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  • Katrine Lyngsø

How six major journalism pages on Facebook reacted to its notorious 2018 pivot away from news

Updated: Dec 21, 2021


In early 2018, Mark Zuckerberg announced that Facebook would show more content from friends and family rather than posts from pages. The move sent shock waves through many news organisations and publishers highly dependent on the social networking service as a distribution platform.


The change meant that the notorious News Feed algorithm would focus on generating “more opportunities” for users to interact with the people that they care about. The actual mechanics of Facebook’s often-changing algorithm are not publicly known.

However, the company itself calls it the mechanics which prioritises what content appears in users’ news feeds “by predicting what they’re most likely to be interested in or engage with”.


The 2018 algorithm change, and the subsequent pivot away from news, came following the 2016 US election, in which Facebook came under massive scrutiny for being an active distributor of miss- and disinformation.


However, such an algorithm change was not new to the publishers, as the tech giant often modifies and tweaks its ranking system to help further grow its $84 billion yearly advertisement revenue. But the alteration in January 2018 was by far the most drastic.


Facebook warned that this would very likely hurt pages highly reliant on the platform. As cautioned, many reports emerged of significant declines in engagement metrics and audience traffic among smaller and digital-native news organisations after the alteration. The digital-born news site, BuzzFeed, for example, reported a 13 per cent loss of audience traffic between January and June 2018, compared to the six previous months.


Even more tragically, the social publisher LittleThings announced that the algorithm tweak had caused it to go bankrupt despite its millions of Facebook followers.


"Our organic traffic, and influencer traffic were cut by over 75 per cent. No previous algorithm update ever came close to this level of decimation. The position it put us in was beyond dire," LittleThings said.


Concern has increasingly been growing over Facebook's influence on news content and its distribution, and the 2018 algorithm change showed just how vulnerable smaller publishers are to Facebook’s policies.


But how did the tweak affect well-established, traditional media that use Facebook as a complementary distribution platform?


This article looks at how the six most-followed news organisations on Facebook’s engagement was impacted by the algorithm update. BBC News, CNN, ABP, FOX News, the Daily Mail and Time were included in the analysis. Although they all have solid loyal audiences and are popular beyond their social media sites, the six organisations are also avid publishers on Facebook with a total of 1536 million posts across their pages in the time period of analysis between 01/01/2017 and 11/23/2021


With engagement data scraped from the social media monitoring platform, Crowdtangle, it is clear that the six publishers’ integration rate was seeing a decline long before the algorithm was publicly announced changed.


The interaction rate gives a proportional idea of the accounts audience engagement success as it is calculated by dividing the number of a post’s interactions (reactions, comments and shares) by its account’s size at the time of posting.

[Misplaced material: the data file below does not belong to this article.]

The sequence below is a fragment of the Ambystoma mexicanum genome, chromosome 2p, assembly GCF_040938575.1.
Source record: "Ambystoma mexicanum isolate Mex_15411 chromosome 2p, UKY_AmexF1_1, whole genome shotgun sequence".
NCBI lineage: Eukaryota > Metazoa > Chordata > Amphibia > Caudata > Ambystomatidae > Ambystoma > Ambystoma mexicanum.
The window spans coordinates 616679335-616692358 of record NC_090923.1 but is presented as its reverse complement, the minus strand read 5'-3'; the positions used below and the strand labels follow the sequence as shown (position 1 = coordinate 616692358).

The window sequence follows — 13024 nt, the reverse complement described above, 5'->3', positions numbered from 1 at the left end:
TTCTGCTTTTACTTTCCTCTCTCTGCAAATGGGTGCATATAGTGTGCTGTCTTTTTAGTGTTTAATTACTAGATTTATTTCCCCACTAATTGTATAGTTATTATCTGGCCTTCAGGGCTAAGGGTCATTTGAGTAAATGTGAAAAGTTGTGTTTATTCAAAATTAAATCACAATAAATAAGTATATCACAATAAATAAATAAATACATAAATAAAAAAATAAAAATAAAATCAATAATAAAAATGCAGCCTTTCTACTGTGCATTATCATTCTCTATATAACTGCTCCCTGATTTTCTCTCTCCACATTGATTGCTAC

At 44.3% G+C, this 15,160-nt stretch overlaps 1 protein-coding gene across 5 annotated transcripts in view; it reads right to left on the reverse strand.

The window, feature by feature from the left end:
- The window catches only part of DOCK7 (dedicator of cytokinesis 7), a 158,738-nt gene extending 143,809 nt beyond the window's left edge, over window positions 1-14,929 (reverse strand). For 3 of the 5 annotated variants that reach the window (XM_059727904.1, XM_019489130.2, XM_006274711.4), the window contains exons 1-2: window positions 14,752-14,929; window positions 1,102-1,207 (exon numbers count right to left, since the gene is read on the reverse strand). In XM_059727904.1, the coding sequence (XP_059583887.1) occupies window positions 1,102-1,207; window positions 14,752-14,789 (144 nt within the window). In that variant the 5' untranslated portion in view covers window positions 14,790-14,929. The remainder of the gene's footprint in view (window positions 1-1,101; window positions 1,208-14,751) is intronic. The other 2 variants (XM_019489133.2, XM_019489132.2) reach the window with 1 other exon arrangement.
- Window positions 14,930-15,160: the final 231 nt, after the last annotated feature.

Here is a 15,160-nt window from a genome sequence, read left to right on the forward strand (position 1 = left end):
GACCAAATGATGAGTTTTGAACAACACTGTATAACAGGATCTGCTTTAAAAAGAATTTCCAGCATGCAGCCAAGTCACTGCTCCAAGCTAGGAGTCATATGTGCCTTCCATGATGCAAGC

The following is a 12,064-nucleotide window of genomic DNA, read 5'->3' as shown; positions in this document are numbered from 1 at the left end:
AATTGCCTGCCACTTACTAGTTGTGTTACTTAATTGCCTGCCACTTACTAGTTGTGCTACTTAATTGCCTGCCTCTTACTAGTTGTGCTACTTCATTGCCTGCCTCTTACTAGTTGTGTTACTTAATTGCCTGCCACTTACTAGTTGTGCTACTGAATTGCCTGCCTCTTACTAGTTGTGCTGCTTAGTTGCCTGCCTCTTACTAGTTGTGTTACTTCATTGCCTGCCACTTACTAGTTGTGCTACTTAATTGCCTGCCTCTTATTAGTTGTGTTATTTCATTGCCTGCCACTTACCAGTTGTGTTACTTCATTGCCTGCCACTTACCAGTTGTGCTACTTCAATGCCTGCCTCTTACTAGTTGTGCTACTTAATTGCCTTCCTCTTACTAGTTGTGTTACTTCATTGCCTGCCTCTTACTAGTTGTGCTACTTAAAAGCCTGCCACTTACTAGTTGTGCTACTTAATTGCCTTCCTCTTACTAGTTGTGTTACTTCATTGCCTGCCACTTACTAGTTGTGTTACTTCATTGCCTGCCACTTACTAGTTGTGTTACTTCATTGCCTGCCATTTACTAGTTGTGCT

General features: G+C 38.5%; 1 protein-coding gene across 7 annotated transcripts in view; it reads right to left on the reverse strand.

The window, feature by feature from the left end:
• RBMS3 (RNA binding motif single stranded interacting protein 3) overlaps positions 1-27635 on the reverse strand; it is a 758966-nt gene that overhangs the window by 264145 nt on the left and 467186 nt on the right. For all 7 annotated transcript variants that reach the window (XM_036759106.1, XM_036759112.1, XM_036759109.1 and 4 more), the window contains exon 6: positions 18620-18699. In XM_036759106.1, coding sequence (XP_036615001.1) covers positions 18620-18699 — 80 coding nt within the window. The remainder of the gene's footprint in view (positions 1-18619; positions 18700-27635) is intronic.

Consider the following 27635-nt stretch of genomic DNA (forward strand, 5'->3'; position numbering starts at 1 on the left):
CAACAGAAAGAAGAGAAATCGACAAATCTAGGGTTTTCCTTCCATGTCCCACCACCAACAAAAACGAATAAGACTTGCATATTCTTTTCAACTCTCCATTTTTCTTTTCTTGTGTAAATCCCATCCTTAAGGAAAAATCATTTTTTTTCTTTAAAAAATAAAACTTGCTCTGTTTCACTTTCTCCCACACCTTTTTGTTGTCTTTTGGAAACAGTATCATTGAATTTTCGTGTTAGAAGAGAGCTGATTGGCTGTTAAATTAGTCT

The average engagement rate on Facebook is 0.25% meaning that the outlets on average pipped just above and below average a year after the announcement. But Although an initial decrease can be observed right after the tweak, it’s also evident that the six news organisations quite quickly bounced back around March 2018.


Furthermore, the interaction rate proves to be quite unstable and fluctuating, which may indicate that external events are more likely to impact how social media audiences interact with news content, as for example, in the initial phase of the pandemic-induced lockdowns in March 2020.


A similar picture of instability and fluctuation emerges when looking at the total number of interactions.



However, when the account size is not taken into perspective, there is a clearer image of a small decline in mid-January that continues until the beginning of 2019 after which the engagement started to steadily increase again. The small decline aligns with Facebook's prediction that it would decrease news content on its News Feed from 5% to 4%.


Interestingly, despite Facebook’s announcement it would deprioritise news, prompting layoffs around newsrooms, the six organisations didn’t get discouraged to post less on the platform. On the contrary, a steady increase is observed over the period, as seen in the graph below.



So, it seems that the six news organisations included in this article may have been a minuscule decline in their engagement but that their pages' content continues to appear on users' feeds.


But Facebook remains an essential tool for the publishers’ distribution of content. In fact, online analytics firm Parse.ly reveals that over 25% of traffic referrals to a pool of over 2500+ digital publishers' own websites came from Facebook. Although a similar number for referrals is not publically available for our six news organisations, it is clear that depending too much on social media platforms like Facebook has its risks, especially as an increasing amount of people take to social networking services for their daily dose of news...